You may be able to watch newly released movies from the comfort of your home while they're still in the theaters.
Traditionally, there's a three-month waiting period between when movies leave the theater and when they appear on-demand. But Comcast (CMCSA) wants to experiment with a new model that would allow movie buffs to catch first-run films from the living room couch, rather than the local cinema.
Comcast could benefit on both ends. It owns the Universal movie studio, as well as one of the nation's largest cable systems.
Company executives floated the idea this week at the annual CinemaCon convention in Las Vegas. And The Wall Street Journal reports that some movie theater operators were open to discussing the idea.
Movie attendance is down 12 percent compared to a year ago, and DVD sales have declined, so everyone in the industry is scrambling for new ways to generate revenue. The heads of AMC and Carmike -- two of the nation's largest theater chains – said they are open to discussions about video-on-demand experiments, if they get a more generous split on box-office revenue. That's something the studios have been unwilling to do in the past.
The Journal says participants at the CinemaCon meetings talked about a summit meeting between Hollywood studios and theater operators.
For movie fans, the prospects are alluring, but there's always a catch. The cost of watching a first-run movie from home is likely to be high, and not all movies will be available. It's unlikely that blockbuster films will be put on-demand while they are still in the theaters.
That's not the only controversy at CinemaCon this year.
Walt Disney (DIS) has already secured better terms from some theater chains, but AMC is pushing back. It has halted advance ticket sales for Disney's upcoming film, "Iron Man 3," which is set to debut on May 3rd. The movie is expected to have one of the biggest opening weekends of the year.
In general, studios take as much as 75 percent of the revenue from a movie's opening weekend. But there's a complex formula that gives theater operators a bigger take the longer a movie shows.
–Produced by Drew Trachtenberg
Old-School Money Tricks That Still Work
Midday Report: Comcast Wants to Show First-Run Films On Demand
With the various incentives to use credit and debit cards, cash can often seem like an afterthought. After all, obtaining, tracking, and toting it can seem more hassle than it's worth. But if credit-card swiping is turning into mindless spending with month-end statement shock, it might be time to switch from plastic back to paper.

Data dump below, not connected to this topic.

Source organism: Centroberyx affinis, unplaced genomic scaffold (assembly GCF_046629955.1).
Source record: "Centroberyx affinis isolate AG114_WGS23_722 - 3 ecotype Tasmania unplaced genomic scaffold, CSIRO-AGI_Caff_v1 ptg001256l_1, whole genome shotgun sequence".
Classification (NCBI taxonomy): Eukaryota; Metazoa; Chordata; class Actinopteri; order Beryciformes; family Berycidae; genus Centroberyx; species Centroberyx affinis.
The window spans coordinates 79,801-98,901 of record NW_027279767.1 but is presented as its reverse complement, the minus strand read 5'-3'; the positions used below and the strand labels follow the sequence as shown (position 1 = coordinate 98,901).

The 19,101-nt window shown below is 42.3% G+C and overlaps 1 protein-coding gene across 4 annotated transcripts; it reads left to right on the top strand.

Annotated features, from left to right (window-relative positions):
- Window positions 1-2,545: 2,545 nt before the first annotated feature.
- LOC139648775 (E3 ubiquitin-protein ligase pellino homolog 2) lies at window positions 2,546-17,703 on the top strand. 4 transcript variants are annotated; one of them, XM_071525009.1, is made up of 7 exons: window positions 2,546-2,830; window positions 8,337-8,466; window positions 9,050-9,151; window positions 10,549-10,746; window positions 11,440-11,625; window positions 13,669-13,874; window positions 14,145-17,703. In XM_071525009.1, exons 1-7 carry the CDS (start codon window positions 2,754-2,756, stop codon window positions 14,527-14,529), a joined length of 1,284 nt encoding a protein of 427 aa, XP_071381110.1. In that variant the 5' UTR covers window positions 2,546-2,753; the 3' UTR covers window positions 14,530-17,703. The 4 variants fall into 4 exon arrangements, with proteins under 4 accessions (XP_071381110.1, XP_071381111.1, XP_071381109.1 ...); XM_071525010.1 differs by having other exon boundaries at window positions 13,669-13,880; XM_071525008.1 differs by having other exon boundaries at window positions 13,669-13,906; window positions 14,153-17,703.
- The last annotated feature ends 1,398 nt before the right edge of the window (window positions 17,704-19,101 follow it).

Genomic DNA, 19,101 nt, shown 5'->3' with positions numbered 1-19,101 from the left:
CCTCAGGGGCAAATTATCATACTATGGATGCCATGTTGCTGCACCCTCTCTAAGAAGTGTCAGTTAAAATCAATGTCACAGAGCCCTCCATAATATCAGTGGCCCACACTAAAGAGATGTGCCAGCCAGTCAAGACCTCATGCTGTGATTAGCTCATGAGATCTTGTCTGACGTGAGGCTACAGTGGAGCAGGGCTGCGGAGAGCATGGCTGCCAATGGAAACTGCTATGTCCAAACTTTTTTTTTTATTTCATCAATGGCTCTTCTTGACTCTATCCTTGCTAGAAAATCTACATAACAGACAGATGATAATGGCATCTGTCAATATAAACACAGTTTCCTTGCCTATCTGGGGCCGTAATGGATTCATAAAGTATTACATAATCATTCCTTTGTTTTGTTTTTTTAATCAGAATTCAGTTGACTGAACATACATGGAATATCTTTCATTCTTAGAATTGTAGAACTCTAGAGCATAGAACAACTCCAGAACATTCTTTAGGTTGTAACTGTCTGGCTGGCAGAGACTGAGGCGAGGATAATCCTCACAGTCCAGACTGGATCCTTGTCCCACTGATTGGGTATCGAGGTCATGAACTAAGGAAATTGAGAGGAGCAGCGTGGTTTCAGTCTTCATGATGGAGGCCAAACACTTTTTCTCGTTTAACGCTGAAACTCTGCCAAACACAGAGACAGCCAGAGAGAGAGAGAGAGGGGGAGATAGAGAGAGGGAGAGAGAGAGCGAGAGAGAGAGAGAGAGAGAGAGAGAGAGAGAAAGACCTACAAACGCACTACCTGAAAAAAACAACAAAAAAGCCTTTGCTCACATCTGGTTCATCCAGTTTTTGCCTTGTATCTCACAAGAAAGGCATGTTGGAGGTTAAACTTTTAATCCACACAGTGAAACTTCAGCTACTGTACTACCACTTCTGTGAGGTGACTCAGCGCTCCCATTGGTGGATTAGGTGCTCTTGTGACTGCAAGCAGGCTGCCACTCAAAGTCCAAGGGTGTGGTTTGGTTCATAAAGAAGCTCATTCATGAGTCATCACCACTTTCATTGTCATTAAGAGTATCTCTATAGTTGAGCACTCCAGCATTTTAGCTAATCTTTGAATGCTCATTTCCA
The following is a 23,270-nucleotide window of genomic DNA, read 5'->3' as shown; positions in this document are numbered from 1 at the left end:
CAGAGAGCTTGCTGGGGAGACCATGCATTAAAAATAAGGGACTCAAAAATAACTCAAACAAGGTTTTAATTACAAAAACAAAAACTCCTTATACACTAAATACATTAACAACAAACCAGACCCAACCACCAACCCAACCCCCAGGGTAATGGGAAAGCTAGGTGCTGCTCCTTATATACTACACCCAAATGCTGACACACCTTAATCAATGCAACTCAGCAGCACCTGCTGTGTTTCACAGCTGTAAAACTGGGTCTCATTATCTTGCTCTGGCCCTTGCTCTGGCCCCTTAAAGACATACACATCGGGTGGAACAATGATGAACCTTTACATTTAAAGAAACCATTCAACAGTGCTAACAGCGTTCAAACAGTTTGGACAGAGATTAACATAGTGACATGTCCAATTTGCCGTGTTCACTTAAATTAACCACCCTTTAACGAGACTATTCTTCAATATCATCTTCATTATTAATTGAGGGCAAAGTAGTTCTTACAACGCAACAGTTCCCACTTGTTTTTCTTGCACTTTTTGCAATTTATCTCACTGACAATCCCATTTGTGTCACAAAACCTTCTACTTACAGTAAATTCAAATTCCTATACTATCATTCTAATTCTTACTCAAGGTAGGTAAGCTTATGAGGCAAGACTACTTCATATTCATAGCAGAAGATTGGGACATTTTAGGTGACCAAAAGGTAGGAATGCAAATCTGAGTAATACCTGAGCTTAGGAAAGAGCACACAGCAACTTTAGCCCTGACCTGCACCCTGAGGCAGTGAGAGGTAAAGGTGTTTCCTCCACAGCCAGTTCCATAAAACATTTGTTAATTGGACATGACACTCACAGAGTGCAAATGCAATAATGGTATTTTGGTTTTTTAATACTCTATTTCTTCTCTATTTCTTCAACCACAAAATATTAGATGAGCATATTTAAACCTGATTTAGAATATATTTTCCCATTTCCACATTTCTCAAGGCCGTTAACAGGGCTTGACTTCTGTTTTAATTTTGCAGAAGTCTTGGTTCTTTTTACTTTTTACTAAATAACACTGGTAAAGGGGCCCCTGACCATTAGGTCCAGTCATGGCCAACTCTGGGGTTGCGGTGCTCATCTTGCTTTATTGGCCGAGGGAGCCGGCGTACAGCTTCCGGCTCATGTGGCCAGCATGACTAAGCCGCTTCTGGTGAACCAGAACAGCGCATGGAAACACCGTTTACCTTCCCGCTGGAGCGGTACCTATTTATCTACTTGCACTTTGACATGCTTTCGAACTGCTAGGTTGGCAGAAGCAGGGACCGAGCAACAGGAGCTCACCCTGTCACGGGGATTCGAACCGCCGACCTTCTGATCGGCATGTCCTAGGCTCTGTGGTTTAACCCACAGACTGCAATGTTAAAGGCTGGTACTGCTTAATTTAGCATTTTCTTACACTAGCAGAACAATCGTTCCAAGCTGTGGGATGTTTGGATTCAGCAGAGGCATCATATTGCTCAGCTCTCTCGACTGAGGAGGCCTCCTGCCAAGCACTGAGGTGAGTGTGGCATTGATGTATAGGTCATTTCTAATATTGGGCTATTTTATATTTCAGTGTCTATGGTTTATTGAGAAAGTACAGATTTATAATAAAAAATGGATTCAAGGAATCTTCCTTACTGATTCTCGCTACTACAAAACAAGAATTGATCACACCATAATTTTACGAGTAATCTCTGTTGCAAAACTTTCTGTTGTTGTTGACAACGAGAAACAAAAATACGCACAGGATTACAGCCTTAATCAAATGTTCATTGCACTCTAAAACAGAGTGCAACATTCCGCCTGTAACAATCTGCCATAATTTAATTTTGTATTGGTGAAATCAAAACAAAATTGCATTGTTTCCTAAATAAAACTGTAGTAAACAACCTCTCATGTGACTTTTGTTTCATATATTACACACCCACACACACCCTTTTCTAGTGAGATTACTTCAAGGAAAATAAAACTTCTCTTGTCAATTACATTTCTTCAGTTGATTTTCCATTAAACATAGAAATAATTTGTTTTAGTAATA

A once-weekly withdrawal from a no-fee ATM can help keep spending on everything from incidentals to luxury items in check. Want to take it up a notch? Try budgeting and paying cash for purchases larger than the daily latte: groceries, gas, mass transit tickets, or an evening out.
Bank of America offers its customers the chance to Keep the Change. The premise is simple. For every purchase a customer makes with his or her debit card, Bank of America will round up to the nearest dollar, and deposit the difference into your savings account. The bank will even match the difference for the first three months, up to $250. The catch? B of A charges a $12 monthly maintenance fee for customers who don't use direct deposit or maintain a $1,500 minimum balance.
The old-school alternative? A mason jar and a daily ritual of emptying pockets and purses of any loose change left over after paying for items with cash.
There's something inherently charming about the old Holiday Club and Vacation Club accounts. They call to mind days when every $5 received in a birthday card was squirreled away; when banks still gave out toasters, and lined their counters with jars of lollipops.
It might sound quaint, but the discipline works. Socking away a few dollars a week over the course of several months to help fund a vacation or holiday shopping adds up. The cash out at the end of the term is like winning the lottery -- one lump sum comprised of tiny, barely noticeable amounts throughout the year.
Previous generations knew their banker by name, knew his or her children's names; they swapped stories, were part of the same community. While it's temping and convenient to complete most banking transactions online or rush in and out of a branch when needed, what's lost is a personal connection that email alerts and social-media posts simply can't replace.
There are tangible benefits to getting to know local branch staff. Having a face-to-face connection with bank staff can be helpful in resolving charge disputes, being kept abreast of rate changes, and getting information on specially tailored products.
Before the days of the large international bank, most people had their financial needs met at the corner savings and loan. If big banking has lost its appeal, seek out smaller, local banks, many of which aren't publicly traded, or credit unions, which are not-for-profit. The difference between these two types of banks and large, publicly traded ones is that banks that don't have to appease shareholders can focus on its customers first.
According to the Independent Community Bankers of America, local banks focus on "personal service, local credit decisions and ownership, and reinvestment in the community." And according to the Credit Union National Association, credit unions exist to provide financial literacy for their members, serve the needs of their members regardless of means, and offer lower rates than traditional large banking models.
While no one would recommend stashing savings under a mattress or issuing I.O.U.s for groceries, adopting some old-fashioned tactics for financial management might be just the ticket to thriving in the modern world.